The following article tries to understand the intricacies related to the Citizenship Amendment Bill that has recently come to dominate the public discourse and was a matter of heated debates and discussions. The article attempts to present a balanced picture of the situation in order to facilitate a better comprehension of the complexities of the issue. A Brief… Read More »

The following article tries to understand the intricacies related to the Citizenship Amendment Bill that has recently come to dominate the public discourse and was a matter of heated debates and discussions. The article attempts to present a balanced picture of the situation in order to facilitate a better comprehension of the complexities of the issue.

A Brief Introduction; The Citizenship

Citizenship refers to the legal status conferred upon an individual which entitles the person to a host of rights and privileges. Citizenship affirms the individual’s position as a member of the territorial entity of the nation-state. By being a member of that particular sovereign state, the person is by law qualified to enjoy certain political and civil rights which include the right to vote, the right to hold offices of public importance.

It also by default makes the person eligible to be provided with diplomatic assistance, and also vests upon him/her the obligation to fulfil certain duties which include pledging allegiance to the home country, paying taxes and providing military services when called upon to do so.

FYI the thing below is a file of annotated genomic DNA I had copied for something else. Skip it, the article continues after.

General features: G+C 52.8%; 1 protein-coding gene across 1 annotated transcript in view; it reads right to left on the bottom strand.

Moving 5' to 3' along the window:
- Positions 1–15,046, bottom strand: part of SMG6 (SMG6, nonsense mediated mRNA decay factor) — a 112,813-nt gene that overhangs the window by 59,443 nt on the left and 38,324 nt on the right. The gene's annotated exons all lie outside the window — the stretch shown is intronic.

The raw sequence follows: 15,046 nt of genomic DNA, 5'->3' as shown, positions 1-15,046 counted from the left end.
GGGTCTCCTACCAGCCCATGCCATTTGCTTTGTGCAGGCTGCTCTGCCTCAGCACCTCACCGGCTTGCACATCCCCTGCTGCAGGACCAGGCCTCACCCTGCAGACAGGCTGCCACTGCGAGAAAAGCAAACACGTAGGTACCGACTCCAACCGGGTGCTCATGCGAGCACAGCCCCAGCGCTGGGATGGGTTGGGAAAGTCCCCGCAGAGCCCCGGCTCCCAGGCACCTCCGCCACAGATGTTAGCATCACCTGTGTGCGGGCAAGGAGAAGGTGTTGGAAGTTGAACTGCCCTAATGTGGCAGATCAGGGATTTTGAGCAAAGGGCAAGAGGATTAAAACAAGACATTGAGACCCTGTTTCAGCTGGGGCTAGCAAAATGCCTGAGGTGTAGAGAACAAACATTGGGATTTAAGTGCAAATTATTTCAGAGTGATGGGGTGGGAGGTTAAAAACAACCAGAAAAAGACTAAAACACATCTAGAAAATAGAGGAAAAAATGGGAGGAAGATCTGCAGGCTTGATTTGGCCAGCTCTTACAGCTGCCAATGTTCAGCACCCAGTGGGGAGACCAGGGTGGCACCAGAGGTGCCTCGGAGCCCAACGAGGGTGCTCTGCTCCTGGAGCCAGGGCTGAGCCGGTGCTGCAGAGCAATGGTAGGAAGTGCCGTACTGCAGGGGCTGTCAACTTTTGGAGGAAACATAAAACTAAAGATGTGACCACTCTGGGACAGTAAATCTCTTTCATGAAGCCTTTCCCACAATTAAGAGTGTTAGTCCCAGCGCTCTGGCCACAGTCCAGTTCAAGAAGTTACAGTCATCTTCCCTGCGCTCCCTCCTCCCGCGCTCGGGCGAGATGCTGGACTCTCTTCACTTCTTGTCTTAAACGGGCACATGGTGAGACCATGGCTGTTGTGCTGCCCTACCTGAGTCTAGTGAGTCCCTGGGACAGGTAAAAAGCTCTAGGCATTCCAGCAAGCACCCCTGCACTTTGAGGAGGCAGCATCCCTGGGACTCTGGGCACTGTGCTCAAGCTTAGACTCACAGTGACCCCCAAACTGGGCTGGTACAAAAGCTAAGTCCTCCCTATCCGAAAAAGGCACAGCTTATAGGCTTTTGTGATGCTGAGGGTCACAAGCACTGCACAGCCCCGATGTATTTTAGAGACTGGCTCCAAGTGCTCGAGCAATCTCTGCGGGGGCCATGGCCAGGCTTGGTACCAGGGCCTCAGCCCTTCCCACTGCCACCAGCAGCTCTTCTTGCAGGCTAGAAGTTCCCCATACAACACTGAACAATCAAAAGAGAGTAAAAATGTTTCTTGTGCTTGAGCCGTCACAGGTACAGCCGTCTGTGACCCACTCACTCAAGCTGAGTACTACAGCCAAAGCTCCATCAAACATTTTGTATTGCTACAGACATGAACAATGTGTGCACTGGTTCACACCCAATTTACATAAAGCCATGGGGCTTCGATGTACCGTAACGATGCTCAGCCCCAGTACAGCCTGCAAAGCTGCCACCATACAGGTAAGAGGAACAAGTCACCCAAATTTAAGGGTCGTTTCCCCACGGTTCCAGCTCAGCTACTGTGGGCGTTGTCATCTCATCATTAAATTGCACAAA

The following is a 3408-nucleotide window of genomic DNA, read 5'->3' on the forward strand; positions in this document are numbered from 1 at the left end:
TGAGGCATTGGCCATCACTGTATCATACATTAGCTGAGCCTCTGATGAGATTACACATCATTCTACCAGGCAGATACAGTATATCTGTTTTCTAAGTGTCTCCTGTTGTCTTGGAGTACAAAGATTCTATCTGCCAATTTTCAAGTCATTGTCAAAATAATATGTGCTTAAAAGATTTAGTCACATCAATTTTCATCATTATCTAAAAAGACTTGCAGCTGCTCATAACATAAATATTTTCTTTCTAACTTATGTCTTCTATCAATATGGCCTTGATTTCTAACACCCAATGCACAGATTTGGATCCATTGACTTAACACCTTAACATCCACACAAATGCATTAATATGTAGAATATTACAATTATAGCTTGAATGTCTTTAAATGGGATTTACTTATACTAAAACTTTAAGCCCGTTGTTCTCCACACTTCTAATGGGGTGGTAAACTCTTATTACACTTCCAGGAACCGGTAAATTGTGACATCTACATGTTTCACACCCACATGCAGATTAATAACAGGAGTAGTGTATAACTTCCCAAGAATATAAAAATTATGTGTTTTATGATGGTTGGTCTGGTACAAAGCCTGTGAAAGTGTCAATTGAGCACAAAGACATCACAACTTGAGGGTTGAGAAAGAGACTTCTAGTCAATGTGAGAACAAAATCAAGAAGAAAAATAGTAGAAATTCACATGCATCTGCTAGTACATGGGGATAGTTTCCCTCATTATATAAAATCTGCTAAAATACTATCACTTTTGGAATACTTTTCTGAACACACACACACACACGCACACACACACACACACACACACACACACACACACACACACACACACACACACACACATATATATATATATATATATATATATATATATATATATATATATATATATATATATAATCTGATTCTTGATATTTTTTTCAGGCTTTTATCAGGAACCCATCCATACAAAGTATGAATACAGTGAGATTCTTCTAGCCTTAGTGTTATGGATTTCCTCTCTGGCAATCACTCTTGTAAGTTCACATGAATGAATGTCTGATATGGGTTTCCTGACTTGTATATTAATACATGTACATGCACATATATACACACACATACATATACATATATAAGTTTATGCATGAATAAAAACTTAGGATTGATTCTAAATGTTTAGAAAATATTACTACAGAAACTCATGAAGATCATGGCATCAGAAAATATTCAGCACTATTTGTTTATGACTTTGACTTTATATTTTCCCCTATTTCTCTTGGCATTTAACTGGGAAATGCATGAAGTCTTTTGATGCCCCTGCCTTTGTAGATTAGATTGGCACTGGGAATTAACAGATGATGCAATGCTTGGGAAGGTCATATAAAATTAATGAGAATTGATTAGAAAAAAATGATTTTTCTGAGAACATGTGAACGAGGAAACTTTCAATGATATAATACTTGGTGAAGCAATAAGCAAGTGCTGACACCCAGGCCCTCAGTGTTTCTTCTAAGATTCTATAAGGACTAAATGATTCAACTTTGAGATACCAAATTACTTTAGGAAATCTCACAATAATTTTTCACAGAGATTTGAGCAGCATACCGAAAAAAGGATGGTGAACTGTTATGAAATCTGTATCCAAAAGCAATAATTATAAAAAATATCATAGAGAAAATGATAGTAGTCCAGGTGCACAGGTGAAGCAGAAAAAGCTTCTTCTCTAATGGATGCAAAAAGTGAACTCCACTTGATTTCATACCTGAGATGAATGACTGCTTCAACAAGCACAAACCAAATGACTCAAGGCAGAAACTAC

There are broadly two different approaches that exist in the world which serve as the basis for granting citizenship;’jus solis’ and ‘jus sanguinis’.

Under the former, the place of birth serves as the sole criterion for granting citizenship whereas in the latter descent is the governing principle which means that in order to qualify as a citizen the individual has to have a parent who was at that time of the person’s birth a natural-born citizen of that country. Countries belonging to the British commonwealth along with the United States follow the ‘Jus Solis’ system of conferring citizenship on the basis of place of birth, while others follow the ‘Jus sanguinis’ system.

Citizenship in India

The Indian constitution in conjunction with the Citizenship Act of 1955 delineates the provisions governing citizenship in India. Articles 5-11 in Part 2 especially deals with various aspects related to citizenship. Article 5 lists the criteria for granting citizenship which are as follows; accordingly, the status of citizenship can be given to;